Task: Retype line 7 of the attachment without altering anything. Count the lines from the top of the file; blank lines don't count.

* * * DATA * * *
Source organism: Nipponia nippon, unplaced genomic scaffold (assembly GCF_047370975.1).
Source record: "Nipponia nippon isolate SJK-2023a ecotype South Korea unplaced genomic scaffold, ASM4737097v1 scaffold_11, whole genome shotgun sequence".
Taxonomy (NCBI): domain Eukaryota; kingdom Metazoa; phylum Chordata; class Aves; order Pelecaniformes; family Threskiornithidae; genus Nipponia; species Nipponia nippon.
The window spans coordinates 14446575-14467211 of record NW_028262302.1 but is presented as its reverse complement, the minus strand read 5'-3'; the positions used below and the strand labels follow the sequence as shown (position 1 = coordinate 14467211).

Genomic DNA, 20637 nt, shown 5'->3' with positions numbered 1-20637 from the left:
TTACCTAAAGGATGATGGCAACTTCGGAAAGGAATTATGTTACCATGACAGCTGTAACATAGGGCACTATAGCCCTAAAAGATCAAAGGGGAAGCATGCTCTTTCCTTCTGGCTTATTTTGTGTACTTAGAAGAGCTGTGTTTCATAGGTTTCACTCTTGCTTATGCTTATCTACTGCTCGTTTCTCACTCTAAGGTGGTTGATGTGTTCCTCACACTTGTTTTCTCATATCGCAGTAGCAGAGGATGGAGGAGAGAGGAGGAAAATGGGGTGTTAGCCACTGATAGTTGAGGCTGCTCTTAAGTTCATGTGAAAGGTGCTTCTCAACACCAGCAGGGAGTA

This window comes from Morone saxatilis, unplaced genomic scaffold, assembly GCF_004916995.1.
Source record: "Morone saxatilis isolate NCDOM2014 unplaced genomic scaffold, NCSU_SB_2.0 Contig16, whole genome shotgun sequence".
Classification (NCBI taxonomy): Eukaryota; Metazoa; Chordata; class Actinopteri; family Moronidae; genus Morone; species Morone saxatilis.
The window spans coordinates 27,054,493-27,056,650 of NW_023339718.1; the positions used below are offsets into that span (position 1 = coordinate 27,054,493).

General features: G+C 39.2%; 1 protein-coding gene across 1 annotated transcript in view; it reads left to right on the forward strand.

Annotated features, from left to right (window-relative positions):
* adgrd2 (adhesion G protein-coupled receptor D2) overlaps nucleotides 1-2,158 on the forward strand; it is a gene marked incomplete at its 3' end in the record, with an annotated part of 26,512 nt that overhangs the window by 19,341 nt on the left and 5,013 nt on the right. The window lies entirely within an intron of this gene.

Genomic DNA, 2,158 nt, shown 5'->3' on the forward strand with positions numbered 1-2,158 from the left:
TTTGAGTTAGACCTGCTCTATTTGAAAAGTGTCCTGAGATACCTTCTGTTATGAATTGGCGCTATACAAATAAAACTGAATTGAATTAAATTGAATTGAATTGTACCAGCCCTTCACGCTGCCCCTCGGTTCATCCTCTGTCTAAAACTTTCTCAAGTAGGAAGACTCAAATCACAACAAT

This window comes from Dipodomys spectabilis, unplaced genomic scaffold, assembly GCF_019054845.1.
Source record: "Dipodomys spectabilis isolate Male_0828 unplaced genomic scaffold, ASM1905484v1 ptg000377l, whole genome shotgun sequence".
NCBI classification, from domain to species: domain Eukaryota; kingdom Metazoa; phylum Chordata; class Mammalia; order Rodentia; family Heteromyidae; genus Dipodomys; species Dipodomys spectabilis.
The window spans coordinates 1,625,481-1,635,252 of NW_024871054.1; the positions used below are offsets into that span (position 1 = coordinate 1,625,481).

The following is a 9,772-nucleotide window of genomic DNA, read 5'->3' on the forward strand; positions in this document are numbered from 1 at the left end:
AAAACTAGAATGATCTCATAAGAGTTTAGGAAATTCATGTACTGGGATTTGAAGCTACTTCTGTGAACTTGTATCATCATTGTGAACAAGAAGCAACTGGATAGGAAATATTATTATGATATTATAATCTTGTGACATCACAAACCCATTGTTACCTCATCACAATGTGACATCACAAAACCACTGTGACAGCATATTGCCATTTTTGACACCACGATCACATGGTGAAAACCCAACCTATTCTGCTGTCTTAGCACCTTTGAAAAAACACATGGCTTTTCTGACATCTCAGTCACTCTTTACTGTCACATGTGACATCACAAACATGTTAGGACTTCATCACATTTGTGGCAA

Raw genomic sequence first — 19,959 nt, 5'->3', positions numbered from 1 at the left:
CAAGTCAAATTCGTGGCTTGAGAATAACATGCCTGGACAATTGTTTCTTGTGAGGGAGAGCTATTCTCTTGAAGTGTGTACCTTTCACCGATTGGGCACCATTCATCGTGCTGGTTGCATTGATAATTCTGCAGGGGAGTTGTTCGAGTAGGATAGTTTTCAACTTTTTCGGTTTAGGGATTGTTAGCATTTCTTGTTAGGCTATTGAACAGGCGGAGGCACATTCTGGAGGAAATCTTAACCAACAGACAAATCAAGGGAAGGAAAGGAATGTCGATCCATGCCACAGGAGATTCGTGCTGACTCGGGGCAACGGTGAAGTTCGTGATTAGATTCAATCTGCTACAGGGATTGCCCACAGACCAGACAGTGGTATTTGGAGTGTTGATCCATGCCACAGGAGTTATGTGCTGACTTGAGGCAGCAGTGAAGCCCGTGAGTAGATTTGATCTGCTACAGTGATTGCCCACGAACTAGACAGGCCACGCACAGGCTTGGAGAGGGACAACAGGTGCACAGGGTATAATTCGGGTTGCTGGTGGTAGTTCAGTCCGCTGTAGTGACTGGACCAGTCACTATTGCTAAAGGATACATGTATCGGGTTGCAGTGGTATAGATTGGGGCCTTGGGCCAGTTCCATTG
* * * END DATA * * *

This window comes from Morone saxatilis, unplaced genomic scaffold, assembly GCF_004916995.1.